Gillespie said the department increased its efforts to remove ineligible people from the program this year after focusing last year on clearing out a backlog of applications and other overdue paperwork.
As a result, enrollment has fallen since late January, when more than 330,000 people were covered.
Those who have been removed include 26,093 who were sent letters that were returned because the enrollee no longer lived at the address on file with the department.
An additional 25,742 were removed after information from a federal database indicated they had received benefits in another state.
Because of problems the department encountered installing a new enrollment and eligibility verification system, officials weren't able to check the database for information on Arkansas Works enrollees until this year.
Early this year, the department also began checking the state Department of Workforce Services' records on employees that employers reported as being newly hired, Mary Franklin, director of the Human Services Department's Division of County Operations, said.
When Arkansas Works enrollees are reported having been recently hired, the Human Services Department checks the pay at the new job to see if the enrollee is still eligible for assistance. Those reviews have resulted in 16,467 enrollees being removed from the program, Franklin said.
An additional 4,131 enrollees were removed after the Human Services Department learned they were being held in state prisons, Franklin said.
The department had already checked the state Department of Correction's inmate rosters to identify Medicaid recipients who were incarcerated, but began receiving more detailed information after the state's Office of Medicaid Inspector General found some inmates who were still on Arkansas Works, she said.
The department also removed 762 people from Arkansas Works after insurance companies reported that those enrollees were also enrolled in separate plans offered through healthcare.gov and subsidized by federal tax credits.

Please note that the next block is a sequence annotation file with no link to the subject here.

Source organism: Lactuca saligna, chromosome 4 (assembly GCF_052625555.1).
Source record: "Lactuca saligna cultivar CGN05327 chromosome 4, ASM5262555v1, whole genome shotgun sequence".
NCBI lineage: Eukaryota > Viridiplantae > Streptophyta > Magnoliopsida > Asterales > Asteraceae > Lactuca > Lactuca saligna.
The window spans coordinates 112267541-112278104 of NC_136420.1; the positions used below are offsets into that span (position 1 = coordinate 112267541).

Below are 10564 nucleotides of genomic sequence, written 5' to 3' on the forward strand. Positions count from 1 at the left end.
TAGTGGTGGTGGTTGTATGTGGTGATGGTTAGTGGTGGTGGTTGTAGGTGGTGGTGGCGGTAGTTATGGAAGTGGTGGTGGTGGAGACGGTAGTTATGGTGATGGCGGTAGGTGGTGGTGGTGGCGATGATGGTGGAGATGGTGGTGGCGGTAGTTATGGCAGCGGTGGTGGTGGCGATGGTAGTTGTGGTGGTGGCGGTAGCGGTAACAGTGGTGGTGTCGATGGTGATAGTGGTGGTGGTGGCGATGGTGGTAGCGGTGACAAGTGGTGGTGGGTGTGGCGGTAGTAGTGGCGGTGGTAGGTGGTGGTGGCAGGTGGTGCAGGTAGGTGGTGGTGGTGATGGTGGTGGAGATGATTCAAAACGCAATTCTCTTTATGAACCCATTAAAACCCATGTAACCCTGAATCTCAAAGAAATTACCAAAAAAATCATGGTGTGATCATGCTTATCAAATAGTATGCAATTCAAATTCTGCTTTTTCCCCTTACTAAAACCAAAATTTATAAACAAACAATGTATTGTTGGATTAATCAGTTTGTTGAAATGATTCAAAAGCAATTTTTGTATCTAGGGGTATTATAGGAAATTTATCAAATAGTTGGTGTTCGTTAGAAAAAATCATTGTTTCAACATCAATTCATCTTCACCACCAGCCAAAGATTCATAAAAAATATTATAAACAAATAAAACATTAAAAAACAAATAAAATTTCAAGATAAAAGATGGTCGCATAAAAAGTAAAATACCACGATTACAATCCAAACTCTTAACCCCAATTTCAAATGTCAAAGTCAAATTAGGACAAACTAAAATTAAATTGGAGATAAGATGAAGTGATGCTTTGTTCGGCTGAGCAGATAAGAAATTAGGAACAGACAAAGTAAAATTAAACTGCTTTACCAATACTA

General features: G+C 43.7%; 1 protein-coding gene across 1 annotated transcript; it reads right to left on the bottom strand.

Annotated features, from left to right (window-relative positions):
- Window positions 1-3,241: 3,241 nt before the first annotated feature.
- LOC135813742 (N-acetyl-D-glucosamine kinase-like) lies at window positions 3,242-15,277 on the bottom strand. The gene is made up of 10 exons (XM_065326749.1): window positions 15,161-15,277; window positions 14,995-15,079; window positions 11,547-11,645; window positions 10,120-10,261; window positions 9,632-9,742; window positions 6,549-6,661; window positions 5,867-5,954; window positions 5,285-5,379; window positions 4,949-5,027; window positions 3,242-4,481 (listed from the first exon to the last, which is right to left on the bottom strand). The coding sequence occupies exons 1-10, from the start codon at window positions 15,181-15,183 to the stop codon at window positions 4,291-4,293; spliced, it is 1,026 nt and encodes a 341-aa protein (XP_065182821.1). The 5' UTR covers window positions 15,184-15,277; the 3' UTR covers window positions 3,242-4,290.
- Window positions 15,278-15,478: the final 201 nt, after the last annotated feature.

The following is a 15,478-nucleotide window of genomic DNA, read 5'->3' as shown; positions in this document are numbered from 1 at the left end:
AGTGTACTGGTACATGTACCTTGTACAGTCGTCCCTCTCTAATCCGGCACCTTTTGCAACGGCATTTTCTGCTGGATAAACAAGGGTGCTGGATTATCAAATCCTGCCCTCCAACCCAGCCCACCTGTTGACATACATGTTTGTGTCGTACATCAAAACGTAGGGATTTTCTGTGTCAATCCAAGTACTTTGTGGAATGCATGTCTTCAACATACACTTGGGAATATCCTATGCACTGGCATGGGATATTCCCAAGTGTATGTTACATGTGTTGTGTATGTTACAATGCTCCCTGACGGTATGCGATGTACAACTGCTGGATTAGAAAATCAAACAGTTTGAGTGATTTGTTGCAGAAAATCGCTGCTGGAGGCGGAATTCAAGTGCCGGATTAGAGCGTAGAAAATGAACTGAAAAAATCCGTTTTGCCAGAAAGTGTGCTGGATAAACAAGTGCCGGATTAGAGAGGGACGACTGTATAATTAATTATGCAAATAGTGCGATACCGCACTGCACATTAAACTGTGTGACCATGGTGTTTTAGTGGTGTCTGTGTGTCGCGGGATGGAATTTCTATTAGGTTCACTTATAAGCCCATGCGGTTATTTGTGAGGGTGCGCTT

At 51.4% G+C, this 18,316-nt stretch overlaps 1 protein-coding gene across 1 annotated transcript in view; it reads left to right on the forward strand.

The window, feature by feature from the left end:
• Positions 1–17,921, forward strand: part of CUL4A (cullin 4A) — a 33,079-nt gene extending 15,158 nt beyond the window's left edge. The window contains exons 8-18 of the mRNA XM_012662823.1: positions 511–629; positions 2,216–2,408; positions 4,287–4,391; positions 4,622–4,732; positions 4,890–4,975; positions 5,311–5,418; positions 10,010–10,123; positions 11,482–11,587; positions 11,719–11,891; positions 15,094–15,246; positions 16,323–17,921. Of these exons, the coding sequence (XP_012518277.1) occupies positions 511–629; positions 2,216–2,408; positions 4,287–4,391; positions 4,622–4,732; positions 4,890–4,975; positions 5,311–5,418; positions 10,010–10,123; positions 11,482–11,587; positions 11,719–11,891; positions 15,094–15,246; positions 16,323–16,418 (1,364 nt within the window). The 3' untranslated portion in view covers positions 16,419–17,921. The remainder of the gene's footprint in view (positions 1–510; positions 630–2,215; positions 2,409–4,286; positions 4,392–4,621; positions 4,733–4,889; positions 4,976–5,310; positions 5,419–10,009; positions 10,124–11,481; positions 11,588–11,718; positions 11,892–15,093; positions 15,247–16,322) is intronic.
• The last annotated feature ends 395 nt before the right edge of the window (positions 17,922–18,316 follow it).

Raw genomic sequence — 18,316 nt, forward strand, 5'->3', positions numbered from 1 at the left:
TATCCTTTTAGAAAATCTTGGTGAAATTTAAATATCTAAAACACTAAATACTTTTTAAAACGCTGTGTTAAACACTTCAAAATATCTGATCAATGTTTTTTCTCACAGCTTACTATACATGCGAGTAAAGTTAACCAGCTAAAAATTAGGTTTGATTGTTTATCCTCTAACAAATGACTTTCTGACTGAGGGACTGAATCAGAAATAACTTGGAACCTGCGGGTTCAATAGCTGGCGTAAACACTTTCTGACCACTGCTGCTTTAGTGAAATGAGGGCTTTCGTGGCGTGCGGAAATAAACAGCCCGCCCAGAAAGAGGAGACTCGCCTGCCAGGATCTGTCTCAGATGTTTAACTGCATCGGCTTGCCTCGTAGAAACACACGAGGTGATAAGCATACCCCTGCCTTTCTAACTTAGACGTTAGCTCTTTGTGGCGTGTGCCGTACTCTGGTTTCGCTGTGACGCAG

Similarly, the department began receiving information about Medicare eligibility more quickly after it began using a new computer system on Nov. 1, resulting in the 7,198 enrollees who will lose Arkansas Works coverage Jan. 1.
Previously, the department received information on Medicare eligibility when an enrollee turns 65 or during an annual check of the enrollees' Medicaid eligibility, Franklin said.
Ensuring that only those who are eligible are enrolled is especially important for Arkansas Works, Gillespie said, because the state makes monthly premium payments on behalf of each private option enrollee even if that enrollee doesn't have any medical expenses.
The monthly cost per enrollee in November was $519.89, the Human Services Department reported Monday. That included an average payment to insurance companies of $515.59 and an average expense of $4.31 per enrollee for benefits, such as nonemergency medical transportation, that private plans don't cover.
Although the federal government is paying for most of the costs associated with Arkansas Works, the state will owe money to the federal government if the cost of the private option from 2017-2021 exceeds a limit that will be calculated based on monthly caps, which increase each year.
The cap this year is $570.50. Through November, the program's monthly per enrollee cost averaged $511.82.
A Section on 12/20/2017
Print Headline: State Medicaid rolls cut by 2,900